Two genetic disorders will be added to the neonatal screening, the so-called “heel prick” in Bonaire, St. Eustatius and Saba, Dutch Minister of Public Health, Wellbeing and Sports Edith Schippers recently informed the Dutch Parliament.
Per January 1, 2017, the illnesses alpha-thalassemia and beta-thalassemia will be added to the neonatal screening in the Netherlands, and also the Caribbean Netherlands. Alpha-thalassemia and betathalassemia are hereditary blood disorders.
Affected individuals have a shortage of red blood cells (anaemia), which can cause pale skin, weakness, fatigue, and more serious complications which often results in patients with low blood. Thalassemia reduces the production of haemoglobin, the iron-containing protein in red blood cells that carries oxygen to cells throughout the body.
The Netherlands for the Public Health and the Environment RIVM has advised to include the two diseases in the screening procedure of newborns. The RIVM has been asked to give priority to the providing of information to the public and to health experts.
The expansion of the neonatal screening with alphathalassemia and beta-thalassemia has the support of the Neonatal Screening Programme Committee, the Dutch Association of Paediatrics, and the involved authorities in the Caribbean Netherlands, stated Schippers in her letter.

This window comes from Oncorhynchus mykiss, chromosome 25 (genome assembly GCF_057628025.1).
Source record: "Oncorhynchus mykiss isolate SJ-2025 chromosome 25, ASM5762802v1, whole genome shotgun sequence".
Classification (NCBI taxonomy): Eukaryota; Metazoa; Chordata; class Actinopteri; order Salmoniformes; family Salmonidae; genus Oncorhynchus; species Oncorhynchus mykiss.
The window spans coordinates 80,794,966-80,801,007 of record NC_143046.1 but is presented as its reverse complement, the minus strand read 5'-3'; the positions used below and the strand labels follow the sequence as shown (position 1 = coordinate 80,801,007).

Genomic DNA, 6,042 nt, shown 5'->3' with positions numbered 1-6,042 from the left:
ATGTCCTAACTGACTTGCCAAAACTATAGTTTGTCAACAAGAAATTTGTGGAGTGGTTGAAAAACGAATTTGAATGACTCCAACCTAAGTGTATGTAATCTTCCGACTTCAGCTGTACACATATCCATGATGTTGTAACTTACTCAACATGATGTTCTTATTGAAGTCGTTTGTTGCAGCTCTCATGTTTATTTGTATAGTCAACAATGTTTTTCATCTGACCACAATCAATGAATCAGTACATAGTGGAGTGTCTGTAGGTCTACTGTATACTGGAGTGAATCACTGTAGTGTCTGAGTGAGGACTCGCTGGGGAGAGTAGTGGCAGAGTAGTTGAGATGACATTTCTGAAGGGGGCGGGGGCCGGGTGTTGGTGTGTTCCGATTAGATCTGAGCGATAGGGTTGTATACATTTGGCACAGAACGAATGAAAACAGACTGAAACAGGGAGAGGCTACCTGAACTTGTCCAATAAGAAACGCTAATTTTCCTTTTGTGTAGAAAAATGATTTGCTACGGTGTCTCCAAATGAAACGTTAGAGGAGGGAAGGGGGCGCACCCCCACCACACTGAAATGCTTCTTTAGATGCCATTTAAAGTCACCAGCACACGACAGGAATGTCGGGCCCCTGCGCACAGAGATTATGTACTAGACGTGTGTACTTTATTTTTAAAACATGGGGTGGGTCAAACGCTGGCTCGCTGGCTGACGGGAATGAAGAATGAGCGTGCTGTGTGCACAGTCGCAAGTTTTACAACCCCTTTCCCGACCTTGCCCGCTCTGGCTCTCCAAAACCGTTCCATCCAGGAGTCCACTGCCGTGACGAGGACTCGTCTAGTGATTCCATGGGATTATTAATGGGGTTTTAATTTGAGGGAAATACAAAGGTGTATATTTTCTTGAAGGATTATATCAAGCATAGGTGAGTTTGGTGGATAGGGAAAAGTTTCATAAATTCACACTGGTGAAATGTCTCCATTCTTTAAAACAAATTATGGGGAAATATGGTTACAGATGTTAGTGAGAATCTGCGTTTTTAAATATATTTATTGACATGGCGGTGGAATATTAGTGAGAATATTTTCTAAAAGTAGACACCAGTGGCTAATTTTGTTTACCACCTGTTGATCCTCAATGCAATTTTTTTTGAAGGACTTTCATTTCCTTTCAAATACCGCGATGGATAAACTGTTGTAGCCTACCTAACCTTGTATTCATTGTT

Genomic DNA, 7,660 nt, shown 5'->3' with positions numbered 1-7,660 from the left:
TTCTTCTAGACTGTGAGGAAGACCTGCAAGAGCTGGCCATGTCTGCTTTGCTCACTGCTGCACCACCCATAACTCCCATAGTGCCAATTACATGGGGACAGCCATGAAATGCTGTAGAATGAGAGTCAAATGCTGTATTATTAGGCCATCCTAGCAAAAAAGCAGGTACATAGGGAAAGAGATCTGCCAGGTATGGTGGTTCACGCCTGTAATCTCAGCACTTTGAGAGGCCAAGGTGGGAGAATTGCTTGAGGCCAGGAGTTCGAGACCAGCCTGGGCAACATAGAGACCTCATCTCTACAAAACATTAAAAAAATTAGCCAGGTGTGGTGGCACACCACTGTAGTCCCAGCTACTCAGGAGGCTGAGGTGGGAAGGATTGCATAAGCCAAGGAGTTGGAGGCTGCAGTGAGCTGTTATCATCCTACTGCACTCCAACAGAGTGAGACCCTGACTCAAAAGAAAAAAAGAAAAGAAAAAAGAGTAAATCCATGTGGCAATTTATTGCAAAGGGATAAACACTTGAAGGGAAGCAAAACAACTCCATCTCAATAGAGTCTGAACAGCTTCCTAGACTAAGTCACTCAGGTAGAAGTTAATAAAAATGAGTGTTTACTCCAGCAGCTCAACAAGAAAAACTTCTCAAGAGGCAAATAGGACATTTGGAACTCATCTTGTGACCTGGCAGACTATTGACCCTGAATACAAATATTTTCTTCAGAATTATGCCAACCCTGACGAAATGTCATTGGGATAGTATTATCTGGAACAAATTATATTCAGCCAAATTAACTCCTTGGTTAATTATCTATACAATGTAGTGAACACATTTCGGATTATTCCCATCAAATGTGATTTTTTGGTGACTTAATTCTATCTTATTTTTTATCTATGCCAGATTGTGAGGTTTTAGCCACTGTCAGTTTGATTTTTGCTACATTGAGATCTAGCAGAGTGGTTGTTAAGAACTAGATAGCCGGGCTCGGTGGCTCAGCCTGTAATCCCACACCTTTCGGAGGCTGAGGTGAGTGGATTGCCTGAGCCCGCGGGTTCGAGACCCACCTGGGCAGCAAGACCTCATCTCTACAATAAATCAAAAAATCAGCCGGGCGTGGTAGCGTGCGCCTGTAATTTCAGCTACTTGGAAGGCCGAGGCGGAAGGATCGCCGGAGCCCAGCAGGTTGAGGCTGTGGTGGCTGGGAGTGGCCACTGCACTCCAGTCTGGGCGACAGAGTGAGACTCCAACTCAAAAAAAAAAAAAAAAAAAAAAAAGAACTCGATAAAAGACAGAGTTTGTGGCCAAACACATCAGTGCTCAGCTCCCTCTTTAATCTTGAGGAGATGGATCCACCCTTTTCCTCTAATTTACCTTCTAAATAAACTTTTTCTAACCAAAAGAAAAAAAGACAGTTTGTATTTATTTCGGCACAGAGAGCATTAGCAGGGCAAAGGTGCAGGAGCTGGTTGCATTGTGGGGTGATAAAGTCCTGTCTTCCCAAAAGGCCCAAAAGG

The process to adapt the necessary legislation, including the health insurance law for the Caribbean Netherlands, has started. The preparations to adapt the necessary material and brochures for the experts and the general public have also started.
The neonatal screening, known in the Netherlands as the “hielprik,” was introduced in the Caribbean Netherlands in January 2015, but was only implemented in St. Eustatius and Saba in October 2015. In St. Eustatius all newborns are screened by the local public health service GGD in cooperation with the Queen Beatrix Medical Centre. In Saba, the GGD will do so together with the Saba Health Care Foundation.
Screening charts containing a tiny amount of blood of newborns are sent to the Netherlands where the screening of seventeen diseases takes place. The neonatal screening aims to detect rare, mostly hereditary diseases in newborns. Timely treatment prevents or limits severe damage to the child’s physical and mental development.
The Daily Herald.